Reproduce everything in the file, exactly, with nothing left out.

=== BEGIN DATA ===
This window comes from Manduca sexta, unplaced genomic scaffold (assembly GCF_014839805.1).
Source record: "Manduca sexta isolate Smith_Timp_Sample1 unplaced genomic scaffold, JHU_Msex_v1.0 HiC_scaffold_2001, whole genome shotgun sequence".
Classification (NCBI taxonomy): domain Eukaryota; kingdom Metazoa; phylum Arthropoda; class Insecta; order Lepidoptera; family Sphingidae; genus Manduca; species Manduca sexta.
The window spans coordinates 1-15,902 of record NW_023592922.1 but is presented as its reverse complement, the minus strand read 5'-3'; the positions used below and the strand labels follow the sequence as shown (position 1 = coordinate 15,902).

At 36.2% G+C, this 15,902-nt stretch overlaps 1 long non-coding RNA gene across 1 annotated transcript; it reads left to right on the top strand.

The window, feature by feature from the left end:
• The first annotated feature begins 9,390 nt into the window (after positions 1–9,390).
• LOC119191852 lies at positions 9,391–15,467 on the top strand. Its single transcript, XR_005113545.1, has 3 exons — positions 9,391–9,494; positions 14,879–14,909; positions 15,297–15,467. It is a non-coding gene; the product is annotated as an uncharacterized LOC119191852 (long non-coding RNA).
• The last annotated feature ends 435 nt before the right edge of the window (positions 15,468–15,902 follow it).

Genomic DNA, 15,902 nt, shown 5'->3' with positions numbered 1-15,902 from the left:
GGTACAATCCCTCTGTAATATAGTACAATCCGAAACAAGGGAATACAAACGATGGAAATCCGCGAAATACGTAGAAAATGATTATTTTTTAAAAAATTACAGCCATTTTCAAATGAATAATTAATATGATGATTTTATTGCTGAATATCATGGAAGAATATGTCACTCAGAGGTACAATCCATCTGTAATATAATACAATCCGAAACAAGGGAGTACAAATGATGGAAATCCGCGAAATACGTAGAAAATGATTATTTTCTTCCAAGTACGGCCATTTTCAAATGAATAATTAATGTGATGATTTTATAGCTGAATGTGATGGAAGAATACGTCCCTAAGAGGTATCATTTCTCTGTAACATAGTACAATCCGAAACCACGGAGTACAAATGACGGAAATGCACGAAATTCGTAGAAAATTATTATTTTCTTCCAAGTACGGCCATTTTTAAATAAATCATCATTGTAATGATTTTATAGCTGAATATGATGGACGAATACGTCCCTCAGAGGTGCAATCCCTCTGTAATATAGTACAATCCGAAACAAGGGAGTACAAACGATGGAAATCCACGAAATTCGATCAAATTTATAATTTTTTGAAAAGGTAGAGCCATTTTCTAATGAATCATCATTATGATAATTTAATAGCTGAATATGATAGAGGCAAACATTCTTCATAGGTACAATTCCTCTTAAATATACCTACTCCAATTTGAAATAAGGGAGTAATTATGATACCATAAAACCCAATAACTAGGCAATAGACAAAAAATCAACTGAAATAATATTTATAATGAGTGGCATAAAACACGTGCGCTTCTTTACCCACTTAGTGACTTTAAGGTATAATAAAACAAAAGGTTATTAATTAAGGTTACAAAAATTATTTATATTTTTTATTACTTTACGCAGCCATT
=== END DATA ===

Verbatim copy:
This window comes from Manduca sexta, unplaced genomic scaffold (assembly GCF_014839805.1).
Source record: "Manduca sexta isolate Smith_Timp_Sample1 unplaced genomic scaffold, JHU_Msex_v1.0 HiC_scaffold_2001, whole genome shotgun sequence".
Classification (NCBI taxonomy): domain Eukaryota; kingdom Metazoa; phylum Arthropoda; class Insecta; order Lepidoptera; family Sphingidae; genus Manduca; species Manduca sexta.
The window spans coordinates 1-15,902 of record NW_023592922.1 but is presented as its reverse complement, the minus strand read 5'-3'; the positions used below and the strand labels follow the sequence as shown (position 1 = coordinate 15,902).

At 36.2% G+C, this 15,902-nt stretch overlaps 1 long non-coding RNA gene across 1 annotated transcript; it reads left to right on the top strand.

The window, feature by feature from the left end:
• The first annotated feature begins 9,390 nt into the window (after positions 1–9,390).
• LOC119191852 lies at positions 9,391–15,467 on the top strand. Its single transcript, XR_005113545.1, has 3 exons — positions 9,391–9,494; positions 14,879–14,909; positions 15,297–15,467. It is a non-coding gene; the product is annotated as an uncharacterized LOC119191852 (long non-coding RNA).
• The last annotated feature ends 435 nt before the right edge of the window (positions 15,468–15,902 follow it).

Genomic DNA, 15,902 nt, shown 5'->3' with positions numbered 1-15,902 from the left:
GGTACAATCCCTCTGTAATATAGTACAATCCGAAACAAGGGAATACAAACGATGGAAATCCGCGAAATACGTAGAAAATGATTATTTTTTAAAAAATTACAGCCATTTTCAAATGAATAATTAATATGATGATTTTATTGCTGAATATCATGGAAGAATATGTCACTCAGAGGTACAATCCATCTGTAATATAATACAATCCGAAACAAGGGAGTACAAATGATGGAAATCCGCGAAATACGTAGAAAATGATTATTTTCTTCCAAGTACGGCCATTTTCAAATGAATAATTAATGTGATGATTTTATAGCTGAATGTGATGGAAGAATACGTCCCTAAGAGGTATCATTTCTCTGTAACATAGTACAATCCGAAACCACGGAGTACAAATGACGGAAATGCACGAAATTCGTAGAAAATTATTATTTTCTTCCAAGTACGGCCATTTTTAAATAAATCATCATTGTAATGATTTTATAGCTGAATATGATGGACGAATACGTCCCTCAGAGGTGCAATCCCTCTGTAATATAGTACAATCCGAAACAAGGGAGTACAAACGATGGAAATCCACGAAATTCGATCAAATTTATAATTTTTTGAAAAGGTAGAGCCATTTTCTAATGAATCATCATTATGATAATTTAATAGCTGAATATGATAGAGGCAAACATTCTTCATAGGTACAATTCCTCTTAAATATACCTACTCCAATTTGAAATAAGGGAGTAATTATGATACCATAAAACCCAATAACTAGGCAATAGACAAAAAATCAACTGAAATAATATTTATAATGAGTGGCATAAAACACGTGCGCTTCTTTACCCACTTAGTGACTTTAAGGTATAATAAAACAAAAGGTTATTAATTAAGGTTACAAAAATTATTTATATTTTTTATTACTTTACGCAGCCATT